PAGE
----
Always sand your repairs with a sanding block.
Examples shown are an aluminum block from
Great Planes, great for rough cutting, and a
simple block made from a 1 x 2-inch hardwood
your skin from the chemicals. I cut my
aluminum foil, then mix the epoxy and
wet out the fiberglass cloth when it is
positioned on the carrier. Using an acid
brush with a stick taped to it for the long
reach required in the forward section, I
brush on some epoxy in the repair area.
Using sticks, I position the repair patch
in place, pushing it down to get good
contact, and remove the aluminum foil
if I can. With my stick, I press down the
fiberglass cloth to get uniform contact.
Don’t worry if you can’t remove the
aluminum foil carrier. It can stay there
forever. Allow the epoxy to cure for at
least 24 hours.
With the structure sound, I can begin
the cosmetic repairs. I like this part;
finishing is fun. Coarsely sand the outer
skin to aid in filler adhesion. I plan to use
an automotive lightweight, easy-to-sand,
two-part filler. Lightweight filler sands
and shapes easier than regular filler. Put
a layer of filler over the depressions and
let it cure.
Always use a sanding block from this
point on to get a flat, smooth surface
with no waves. Holding sandpaper in
bare hands will create waves. I have two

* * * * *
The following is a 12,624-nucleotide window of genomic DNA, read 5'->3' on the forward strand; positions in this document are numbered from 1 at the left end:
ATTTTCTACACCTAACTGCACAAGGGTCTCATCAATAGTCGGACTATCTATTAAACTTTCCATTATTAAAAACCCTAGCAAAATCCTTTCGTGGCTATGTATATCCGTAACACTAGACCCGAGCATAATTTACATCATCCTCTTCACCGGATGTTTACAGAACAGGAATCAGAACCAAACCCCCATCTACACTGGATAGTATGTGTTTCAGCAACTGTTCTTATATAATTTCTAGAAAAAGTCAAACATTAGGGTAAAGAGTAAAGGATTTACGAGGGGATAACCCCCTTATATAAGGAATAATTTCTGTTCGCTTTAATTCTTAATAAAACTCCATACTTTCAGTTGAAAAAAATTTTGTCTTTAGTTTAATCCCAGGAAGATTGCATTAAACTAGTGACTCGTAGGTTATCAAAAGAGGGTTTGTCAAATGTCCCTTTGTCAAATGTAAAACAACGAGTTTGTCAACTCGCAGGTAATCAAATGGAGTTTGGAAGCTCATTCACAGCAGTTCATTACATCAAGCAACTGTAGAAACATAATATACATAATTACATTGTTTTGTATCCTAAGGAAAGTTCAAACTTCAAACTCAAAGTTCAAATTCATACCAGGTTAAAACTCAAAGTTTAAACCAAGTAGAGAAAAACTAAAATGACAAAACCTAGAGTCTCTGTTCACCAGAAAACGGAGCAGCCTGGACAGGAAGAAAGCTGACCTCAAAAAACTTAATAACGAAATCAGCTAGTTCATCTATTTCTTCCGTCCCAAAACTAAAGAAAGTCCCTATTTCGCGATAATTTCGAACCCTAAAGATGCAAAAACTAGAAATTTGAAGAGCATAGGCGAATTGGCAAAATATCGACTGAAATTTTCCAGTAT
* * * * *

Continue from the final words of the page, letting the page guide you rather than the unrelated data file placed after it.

sanding blocks for most of my work: an
11-inch aluminum T-bar from Great
Planes, and a hardwood 1 x 2 x 11-inch
sanding block. My heavy work is done
with the aluminum T-bar using 60-grit
sandpaper, and finishing work is done
with the hardwood block with 120-grit
sandpaper on one side and 220-grit
sandpaper on the other side.
Start with the 60-grit sandpaper to
smooth the filler. The goal is to get a flat
surface. It will take a couple of coats of
filler to get all of the relief areas filled
and back to shape, so take your time.
The next step is to sand the rough
scratches caused by the course
sandpaper, first with the 120-grit sanding
block, then with the 220-grit paper. Use
contact cement to attach the sandpaper
to the sanding blocks.
To remove worn sandpaper, warm the
old glue with your MonoKote heat gun,
peel the sandpaper off of your sanding
block, then use contact cement to
adhere your new piece.
In my next column, I’ll discuss priming
and painting. Until then, let’s burn some
kerosene. See you at the field.
Jet Pilots’ Organization (JPO)
120 Model Aviation M AY 2014